Protesters call for climate change action in Sidmouth
- Credit: Archant
The young and old gathered together to take a stand, protesting over climate change in Sidmouth.
More than 30 people met in Market Place on Friday (February 15) as part of a nation-wide movement.
Thousands of youngsters were expected to take part in the mass walk out across the UK as part of an international youth campaign which demands action reaches this country.
Students are urging the government declare a climate emergency and take active steps to tackle the problem, communicate the severity of the ecological crisis to the public and reform the curriculum to make it an educational priority.
Sidmouth residents Richard Fuell and Julie Stoyel, who organised the Sidmouth protest, said: “Lots of people were very supportive of what we were doing, although we did have one man challenge us - his attitude was that he will be dead before any changes take place. It was disappointing that there weren’t more people but it was well received.
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“The signs are there and we need to do something - the children are the ones that are going to be affected.
“The protest helped the public realise there is a problem and raised awareness. We need to do something or nothing is going to change on our planet.
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“It needs to come from a high power - when David Attenborough did a programme about plastic everyone started talking about it.
“Renewable energy is there but people don’t know about it and they don’t want to change because there is nothing in it for them.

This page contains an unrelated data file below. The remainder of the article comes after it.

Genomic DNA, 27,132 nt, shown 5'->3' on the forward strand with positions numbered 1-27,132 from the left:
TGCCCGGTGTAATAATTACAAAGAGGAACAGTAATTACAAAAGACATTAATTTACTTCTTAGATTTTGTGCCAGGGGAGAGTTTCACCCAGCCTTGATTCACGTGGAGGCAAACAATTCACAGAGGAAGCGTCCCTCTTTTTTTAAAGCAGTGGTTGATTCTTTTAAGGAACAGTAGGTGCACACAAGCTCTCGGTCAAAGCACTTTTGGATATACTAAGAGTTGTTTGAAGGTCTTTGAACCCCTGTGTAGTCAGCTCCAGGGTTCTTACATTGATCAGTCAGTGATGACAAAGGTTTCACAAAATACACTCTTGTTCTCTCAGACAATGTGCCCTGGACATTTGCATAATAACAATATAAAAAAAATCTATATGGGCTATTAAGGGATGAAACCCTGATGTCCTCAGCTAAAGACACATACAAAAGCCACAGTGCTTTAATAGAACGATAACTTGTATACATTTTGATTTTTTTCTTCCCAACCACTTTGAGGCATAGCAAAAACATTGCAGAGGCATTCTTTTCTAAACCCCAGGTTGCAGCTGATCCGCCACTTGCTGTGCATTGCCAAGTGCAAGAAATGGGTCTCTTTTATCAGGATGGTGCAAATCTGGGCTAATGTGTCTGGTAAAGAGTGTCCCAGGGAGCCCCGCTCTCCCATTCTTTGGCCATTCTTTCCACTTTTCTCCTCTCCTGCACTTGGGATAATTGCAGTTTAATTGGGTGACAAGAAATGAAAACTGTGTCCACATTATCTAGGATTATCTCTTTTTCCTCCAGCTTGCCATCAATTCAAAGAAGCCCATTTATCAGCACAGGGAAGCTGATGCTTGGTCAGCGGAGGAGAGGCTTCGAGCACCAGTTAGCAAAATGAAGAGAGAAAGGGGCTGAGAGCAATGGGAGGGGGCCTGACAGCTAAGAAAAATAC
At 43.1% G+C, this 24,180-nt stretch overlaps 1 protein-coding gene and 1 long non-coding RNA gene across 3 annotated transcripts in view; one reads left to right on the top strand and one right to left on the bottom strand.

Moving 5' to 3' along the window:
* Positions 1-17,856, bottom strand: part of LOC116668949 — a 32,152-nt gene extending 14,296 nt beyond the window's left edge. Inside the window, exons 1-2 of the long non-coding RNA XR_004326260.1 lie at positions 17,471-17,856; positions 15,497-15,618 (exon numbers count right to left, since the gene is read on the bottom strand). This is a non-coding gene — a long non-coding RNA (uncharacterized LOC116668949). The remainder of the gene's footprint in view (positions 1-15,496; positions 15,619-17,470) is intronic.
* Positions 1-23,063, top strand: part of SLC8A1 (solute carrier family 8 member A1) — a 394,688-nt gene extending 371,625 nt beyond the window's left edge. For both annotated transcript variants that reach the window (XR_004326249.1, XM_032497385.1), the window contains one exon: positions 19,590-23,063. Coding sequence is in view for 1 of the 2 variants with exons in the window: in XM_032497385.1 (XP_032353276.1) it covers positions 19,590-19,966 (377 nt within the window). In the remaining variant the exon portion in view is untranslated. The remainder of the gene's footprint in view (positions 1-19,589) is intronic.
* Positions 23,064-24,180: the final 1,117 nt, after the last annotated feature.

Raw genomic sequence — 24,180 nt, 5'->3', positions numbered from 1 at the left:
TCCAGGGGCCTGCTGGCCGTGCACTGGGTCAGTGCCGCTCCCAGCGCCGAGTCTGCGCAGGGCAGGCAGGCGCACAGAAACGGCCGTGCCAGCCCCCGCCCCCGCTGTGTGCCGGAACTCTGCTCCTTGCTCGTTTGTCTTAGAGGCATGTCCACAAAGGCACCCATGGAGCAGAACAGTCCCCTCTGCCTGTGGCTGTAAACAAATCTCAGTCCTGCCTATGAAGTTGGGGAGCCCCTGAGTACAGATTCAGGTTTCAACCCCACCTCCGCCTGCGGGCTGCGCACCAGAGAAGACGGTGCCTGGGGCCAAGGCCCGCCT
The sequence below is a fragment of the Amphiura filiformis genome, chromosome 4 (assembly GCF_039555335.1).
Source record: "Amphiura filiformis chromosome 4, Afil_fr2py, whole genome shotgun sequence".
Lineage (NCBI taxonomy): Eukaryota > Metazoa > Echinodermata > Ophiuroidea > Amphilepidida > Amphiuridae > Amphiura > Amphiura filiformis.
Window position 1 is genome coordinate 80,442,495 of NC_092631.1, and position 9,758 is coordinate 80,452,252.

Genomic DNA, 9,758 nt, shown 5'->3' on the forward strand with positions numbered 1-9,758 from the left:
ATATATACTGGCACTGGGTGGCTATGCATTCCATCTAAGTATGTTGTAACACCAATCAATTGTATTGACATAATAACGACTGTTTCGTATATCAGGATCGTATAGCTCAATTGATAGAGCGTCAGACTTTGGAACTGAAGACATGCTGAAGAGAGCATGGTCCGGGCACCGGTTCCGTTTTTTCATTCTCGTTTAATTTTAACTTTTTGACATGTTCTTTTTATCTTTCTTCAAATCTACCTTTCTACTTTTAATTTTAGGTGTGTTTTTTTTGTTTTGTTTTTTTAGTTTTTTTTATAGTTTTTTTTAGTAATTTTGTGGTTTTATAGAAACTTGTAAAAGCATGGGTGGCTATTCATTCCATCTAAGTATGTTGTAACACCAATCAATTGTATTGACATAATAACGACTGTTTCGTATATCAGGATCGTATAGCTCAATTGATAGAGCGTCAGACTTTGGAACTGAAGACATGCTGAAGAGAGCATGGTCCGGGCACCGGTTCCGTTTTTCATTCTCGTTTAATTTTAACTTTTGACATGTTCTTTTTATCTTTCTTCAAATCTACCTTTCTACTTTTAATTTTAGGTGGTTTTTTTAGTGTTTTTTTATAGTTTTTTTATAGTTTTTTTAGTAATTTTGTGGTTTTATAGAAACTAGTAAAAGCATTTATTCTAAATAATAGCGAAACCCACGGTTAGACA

“In 50 years time we will be dead but our kids will be suffering.”
Devon County Council says the aims and objectives of the movement ‘are consistent with those of the council whose cabinet has recommended that the authority declare a ‘climate emergency’ at a full council meeting next week.
Councillor Roger Croad, Devon County Council’s cabinet member for the environment said: “There is no doubt there is a climate emergency and unless something is done, climate change will affect people, the environment, business and our prosperity.
“We fully support the objectives of young people to reduce carbon emissions and DCC has been working hard for many years to ensure that we are on course to meet the IPCC’s carbon reduction recommendations.
“We are working with strategic partners to develop a plan to ensure that Devon meets the internationally recognised target of carbon neutrality by 2050.
“If we are to stem the increase in global temperatures everyone of all ages and all walks of life has to work together.”
Anna Taylor, of UK Student Climate Network, said: “We’ve had enough and we’re making sure our voice is heard.
“We’re ready to let politicians know we won’t accept anything less than a commitment to protect the planet for the good of everyone.”
The National Association of Head Teachers said it did not condone students being out of the classroom to take action.